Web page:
Page E1.1 . 25 May 2005                     
ArchitectureWeek - Environment Department
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    Mixed Use Brewery Blocks

    by Brian Libby

    From 1856 to 1999, the Blitz-Weinhard brewery anchored the southern end of Portland Oregon's Pearl District, an industrial enclave reborn as a chic urban neighborhood of galleries, condominiums, and restaurants. The five city blocks occupied in the past by the brewery are now being redeveloped as a high-density, mass-transit-oriented mix of office, retail, and residential architecture, all boasting sustainable design.

    The Brewery Blocks mix historic and sustainable in a multibuilding redevelopment now nearing completion and forming a gateway between the Pearl District and downtown Portland.

    Gerding-Edlen, the local development company behind the project, saw an opportunity emerge here with the coming of a new streetcar line through the middle of the property. "The development of the Pearl and then the streetcar running right through there made it pretty clear that this wanted to be, and should be, a dense, mixed-use project," says Kelly Saito of Gerding-Edlen.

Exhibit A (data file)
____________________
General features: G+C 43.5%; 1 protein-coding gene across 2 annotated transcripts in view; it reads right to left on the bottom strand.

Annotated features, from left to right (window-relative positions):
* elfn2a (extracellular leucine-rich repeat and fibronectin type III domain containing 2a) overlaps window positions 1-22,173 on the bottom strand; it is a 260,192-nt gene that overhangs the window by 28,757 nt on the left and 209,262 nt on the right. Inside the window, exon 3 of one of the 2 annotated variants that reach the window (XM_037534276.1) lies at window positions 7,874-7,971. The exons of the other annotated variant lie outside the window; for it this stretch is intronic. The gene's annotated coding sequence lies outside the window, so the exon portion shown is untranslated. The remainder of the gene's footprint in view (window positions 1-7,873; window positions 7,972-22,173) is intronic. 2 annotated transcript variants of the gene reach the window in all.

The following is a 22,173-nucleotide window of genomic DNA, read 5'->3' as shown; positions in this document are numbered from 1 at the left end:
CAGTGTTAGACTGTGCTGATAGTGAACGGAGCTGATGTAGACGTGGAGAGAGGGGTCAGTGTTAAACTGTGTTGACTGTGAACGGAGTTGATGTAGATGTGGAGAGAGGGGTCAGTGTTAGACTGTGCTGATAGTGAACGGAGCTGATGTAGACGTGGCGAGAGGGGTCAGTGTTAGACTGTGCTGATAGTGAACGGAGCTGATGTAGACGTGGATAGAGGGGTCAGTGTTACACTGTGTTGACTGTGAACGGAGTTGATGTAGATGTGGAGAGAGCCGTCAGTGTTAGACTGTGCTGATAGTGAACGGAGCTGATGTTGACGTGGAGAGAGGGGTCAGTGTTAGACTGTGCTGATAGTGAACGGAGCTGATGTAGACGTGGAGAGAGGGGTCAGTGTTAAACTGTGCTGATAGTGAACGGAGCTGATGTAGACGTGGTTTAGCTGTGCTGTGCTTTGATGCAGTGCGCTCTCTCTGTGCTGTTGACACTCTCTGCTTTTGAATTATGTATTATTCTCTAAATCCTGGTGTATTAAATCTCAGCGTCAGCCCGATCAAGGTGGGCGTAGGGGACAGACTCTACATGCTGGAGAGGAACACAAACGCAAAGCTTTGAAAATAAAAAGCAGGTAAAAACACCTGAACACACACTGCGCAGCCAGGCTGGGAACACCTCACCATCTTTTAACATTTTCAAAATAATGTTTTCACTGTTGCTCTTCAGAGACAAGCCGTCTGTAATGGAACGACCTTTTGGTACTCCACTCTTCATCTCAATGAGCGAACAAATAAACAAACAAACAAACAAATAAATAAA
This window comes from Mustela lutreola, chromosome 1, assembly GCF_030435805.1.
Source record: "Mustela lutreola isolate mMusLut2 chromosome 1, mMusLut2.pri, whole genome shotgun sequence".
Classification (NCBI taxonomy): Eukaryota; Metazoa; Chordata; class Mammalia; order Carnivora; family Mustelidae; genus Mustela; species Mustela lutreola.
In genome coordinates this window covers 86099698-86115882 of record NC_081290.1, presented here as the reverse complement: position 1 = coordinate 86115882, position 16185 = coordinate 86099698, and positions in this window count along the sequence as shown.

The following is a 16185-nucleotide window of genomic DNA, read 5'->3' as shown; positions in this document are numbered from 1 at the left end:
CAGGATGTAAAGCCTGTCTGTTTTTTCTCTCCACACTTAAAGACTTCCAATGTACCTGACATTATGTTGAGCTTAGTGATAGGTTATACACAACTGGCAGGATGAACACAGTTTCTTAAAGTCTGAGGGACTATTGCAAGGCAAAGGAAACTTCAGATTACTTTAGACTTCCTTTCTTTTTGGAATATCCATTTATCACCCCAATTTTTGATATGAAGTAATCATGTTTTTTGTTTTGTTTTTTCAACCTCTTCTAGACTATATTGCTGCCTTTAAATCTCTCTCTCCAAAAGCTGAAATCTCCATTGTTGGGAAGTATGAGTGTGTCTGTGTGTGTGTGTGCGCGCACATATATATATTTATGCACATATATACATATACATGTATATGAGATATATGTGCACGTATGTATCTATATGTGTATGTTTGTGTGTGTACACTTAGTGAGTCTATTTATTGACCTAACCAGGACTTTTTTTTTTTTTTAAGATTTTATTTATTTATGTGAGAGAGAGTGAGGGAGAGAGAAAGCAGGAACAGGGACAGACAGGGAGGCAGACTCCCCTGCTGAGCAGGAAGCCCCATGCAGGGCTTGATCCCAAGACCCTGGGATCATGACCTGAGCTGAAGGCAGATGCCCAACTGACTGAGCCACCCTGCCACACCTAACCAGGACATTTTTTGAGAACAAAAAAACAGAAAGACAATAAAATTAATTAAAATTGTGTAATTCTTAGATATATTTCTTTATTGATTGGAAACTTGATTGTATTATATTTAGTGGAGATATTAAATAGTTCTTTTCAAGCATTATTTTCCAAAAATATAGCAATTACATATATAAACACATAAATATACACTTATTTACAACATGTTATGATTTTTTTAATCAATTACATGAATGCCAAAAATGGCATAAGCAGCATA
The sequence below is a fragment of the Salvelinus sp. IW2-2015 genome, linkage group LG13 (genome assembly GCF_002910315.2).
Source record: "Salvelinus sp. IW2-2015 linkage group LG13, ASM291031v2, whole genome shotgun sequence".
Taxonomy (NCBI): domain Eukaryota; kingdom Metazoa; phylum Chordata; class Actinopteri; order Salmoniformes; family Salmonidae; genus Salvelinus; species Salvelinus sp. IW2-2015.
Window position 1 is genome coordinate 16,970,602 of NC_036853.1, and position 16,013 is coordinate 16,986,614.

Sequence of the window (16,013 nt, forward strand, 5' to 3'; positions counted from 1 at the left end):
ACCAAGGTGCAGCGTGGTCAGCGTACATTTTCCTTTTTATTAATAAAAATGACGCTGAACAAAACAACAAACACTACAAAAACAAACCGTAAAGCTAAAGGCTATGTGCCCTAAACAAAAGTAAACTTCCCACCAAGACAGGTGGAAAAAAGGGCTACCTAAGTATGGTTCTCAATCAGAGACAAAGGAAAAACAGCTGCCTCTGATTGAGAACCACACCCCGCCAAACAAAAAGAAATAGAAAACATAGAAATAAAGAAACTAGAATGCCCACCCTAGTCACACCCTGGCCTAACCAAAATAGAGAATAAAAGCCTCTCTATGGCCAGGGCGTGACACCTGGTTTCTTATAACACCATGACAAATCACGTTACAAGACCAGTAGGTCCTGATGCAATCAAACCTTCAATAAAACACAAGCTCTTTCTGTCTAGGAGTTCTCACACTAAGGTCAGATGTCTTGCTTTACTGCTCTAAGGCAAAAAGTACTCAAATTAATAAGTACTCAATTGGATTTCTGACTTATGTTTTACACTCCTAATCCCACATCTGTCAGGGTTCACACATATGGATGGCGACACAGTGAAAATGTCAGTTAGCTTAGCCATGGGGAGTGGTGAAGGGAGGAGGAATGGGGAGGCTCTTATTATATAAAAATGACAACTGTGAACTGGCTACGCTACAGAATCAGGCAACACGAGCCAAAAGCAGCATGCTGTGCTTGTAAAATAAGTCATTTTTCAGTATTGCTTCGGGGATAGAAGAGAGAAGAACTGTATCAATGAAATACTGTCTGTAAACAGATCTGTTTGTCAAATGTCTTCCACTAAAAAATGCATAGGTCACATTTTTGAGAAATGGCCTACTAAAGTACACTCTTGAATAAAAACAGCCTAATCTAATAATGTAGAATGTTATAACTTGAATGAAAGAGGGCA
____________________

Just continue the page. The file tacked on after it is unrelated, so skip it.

However, the sheer scope of the project five buildings and 1.7 million square feet (160,000 square meters) of space made the Brewery Blocks a tremendous risk. In 1999, when planning began, the dot-com economic boom was showing signs of stress, and there were financial uncertainties surrounding the preservation of the historic Blitz-Weinhard brew house. Yet the developer, committed to historic preservation, decided to build out all five blocks of the project as quickly as possible, including three at once.   >>>

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    ArchWeek Image

    The Brewery Blocks in Portland, Oregon, during the construction of Block 5. From left to right: blocks 4, 2 and 1.
    Photo: Brian Libby

    ArchWeek Image

    A reduction of more than 25 percent of the Brewery Blocks' stormwater runoff was achieved by building an "eco-roof" on the base of Block 4.
    Photo: Gregg Galbraith/ Red Studio


    Click on thumbnail images
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